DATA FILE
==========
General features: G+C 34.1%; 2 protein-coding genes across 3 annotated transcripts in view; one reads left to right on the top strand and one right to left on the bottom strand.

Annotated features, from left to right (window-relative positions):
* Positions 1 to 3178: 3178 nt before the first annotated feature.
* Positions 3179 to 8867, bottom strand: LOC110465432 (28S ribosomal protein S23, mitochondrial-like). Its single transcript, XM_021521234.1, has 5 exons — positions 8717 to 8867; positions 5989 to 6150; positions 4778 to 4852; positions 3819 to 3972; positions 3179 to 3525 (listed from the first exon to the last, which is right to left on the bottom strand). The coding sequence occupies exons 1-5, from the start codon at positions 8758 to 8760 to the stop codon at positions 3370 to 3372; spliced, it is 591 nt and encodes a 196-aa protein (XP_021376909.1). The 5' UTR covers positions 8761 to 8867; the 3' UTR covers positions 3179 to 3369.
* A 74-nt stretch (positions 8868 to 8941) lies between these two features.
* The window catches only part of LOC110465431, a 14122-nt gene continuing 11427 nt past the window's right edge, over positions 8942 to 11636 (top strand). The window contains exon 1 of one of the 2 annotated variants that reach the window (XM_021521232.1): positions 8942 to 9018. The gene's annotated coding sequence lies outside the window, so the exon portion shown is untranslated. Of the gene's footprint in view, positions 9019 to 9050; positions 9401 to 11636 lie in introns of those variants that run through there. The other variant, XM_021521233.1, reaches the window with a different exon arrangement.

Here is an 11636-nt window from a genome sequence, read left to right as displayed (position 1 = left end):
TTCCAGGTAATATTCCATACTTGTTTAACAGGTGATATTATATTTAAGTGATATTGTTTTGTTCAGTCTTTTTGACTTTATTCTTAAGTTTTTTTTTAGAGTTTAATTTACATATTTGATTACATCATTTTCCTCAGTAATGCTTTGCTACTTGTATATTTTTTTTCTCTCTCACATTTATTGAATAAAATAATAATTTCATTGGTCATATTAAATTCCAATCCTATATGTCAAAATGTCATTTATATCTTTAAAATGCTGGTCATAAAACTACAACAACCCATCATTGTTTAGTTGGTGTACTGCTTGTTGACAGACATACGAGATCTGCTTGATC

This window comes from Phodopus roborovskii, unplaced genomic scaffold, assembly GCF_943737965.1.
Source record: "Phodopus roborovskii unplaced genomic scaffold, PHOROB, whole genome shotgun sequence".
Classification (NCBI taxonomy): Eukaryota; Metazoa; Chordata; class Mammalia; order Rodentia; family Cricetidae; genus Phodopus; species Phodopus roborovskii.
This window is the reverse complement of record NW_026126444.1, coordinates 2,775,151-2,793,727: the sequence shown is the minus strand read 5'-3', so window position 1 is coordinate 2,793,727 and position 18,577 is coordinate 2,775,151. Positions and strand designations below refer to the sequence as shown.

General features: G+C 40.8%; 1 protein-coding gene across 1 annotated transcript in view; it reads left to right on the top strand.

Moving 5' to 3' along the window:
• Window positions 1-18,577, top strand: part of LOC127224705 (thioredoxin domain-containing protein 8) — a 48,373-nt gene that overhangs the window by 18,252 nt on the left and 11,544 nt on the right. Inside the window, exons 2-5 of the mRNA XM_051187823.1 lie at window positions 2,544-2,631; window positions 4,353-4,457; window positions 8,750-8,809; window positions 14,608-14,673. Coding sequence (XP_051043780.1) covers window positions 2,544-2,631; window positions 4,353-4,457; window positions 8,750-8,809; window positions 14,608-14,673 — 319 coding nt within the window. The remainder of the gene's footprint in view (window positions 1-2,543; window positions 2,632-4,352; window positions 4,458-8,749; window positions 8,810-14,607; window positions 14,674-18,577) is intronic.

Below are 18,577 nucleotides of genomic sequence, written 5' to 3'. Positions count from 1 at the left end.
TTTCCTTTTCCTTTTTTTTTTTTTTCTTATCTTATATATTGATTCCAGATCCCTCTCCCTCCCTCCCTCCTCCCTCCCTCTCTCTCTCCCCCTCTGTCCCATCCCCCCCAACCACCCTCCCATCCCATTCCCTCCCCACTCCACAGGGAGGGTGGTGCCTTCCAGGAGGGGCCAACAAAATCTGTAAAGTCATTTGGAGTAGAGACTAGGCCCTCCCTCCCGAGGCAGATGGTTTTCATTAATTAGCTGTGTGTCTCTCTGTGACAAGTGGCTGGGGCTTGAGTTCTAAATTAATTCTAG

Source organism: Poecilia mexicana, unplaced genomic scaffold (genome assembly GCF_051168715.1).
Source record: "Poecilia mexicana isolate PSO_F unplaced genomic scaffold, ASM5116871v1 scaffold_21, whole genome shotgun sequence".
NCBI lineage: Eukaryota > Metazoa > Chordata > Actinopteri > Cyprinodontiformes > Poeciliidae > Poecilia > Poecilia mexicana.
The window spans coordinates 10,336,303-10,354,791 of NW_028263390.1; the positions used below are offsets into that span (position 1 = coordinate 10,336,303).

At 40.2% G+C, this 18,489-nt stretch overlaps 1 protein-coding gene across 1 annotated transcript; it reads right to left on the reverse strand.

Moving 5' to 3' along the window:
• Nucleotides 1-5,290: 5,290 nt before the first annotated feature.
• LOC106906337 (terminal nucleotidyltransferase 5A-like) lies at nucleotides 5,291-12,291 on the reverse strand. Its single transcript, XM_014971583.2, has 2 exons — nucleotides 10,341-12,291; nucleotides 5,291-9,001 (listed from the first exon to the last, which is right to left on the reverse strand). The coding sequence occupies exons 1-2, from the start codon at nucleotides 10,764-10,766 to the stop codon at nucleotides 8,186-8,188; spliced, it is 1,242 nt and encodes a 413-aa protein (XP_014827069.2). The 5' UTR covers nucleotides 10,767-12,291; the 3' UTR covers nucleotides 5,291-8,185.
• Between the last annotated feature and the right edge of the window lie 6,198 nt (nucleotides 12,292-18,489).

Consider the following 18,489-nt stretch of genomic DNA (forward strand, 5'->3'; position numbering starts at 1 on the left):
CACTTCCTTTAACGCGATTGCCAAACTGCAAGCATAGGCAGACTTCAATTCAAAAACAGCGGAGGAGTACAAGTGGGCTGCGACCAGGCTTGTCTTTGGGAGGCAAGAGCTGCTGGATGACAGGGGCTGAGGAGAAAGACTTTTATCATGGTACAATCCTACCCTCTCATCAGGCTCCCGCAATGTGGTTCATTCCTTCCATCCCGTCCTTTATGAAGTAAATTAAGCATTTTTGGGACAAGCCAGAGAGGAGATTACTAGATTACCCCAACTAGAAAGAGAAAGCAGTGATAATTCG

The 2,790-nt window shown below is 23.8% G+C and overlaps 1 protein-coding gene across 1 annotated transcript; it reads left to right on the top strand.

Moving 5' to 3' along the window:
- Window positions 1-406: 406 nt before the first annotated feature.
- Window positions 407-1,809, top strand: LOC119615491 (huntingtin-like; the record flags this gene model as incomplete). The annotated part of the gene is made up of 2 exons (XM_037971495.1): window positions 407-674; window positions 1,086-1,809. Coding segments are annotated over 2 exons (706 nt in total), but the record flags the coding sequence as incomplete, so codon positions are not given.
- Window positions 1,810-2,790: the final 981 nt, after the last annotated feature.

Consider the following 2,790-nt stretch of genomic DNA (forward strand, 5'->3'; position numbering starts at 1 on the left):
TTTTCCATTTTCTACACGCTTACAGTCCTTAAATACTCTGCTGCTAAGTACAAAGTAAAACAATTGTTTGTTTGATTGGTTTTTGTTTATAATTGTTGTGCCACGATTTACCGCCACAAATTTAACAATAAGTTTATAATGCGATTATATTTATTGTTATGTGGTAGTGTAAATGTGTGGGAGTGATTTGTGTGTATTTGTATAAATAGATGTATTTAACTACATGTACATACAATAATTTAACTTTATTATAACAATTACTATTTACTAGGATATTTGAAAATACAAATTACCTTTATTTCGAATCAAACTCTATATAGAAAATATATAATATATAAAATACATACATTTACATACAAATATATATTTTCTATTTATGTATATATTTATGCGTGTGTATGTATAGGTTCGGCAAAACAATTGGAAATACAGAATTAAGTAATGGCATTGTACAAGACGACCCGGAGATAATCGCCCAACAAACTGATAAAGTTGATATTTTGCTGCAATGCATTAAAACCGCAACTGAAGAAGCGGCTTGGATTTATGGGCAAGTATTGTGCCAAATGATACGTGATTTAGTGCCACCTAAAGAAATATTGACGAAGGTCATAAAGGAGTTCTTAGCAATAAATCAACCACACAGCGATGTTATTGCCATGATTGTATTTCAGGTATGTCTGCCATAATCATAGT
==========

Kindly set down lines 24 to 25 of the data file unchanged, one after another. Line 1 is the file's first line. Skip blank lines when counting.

• Nucleotides 1-5,290: 5,290 nt before the first annotated feature.
• LOC106906337 (terminal nucleotidyltransferase 5A-like) lies at nucleotides 5,291-12,291 on the reverse strand. Its single transcript, XM_014971583.2, has 2 exons — nucleotides 10,341-12,291; nucleotides 5,291-9,001 (listed from the first exon to the last, which is right to left on the reverse strand). The coding sequence occupies exons 1-2, from the start codon at nucleotides 10,764-10,766 to the stop codon at nucleotides 8,186-8,188; spliced, it is 1,242 nt and encodes a 413-aa protein (XP_014827069.2). The 5' UTR covers nucleotides 10,767-12,291; the 3' UTR covers nucleotides 5,291-8,185.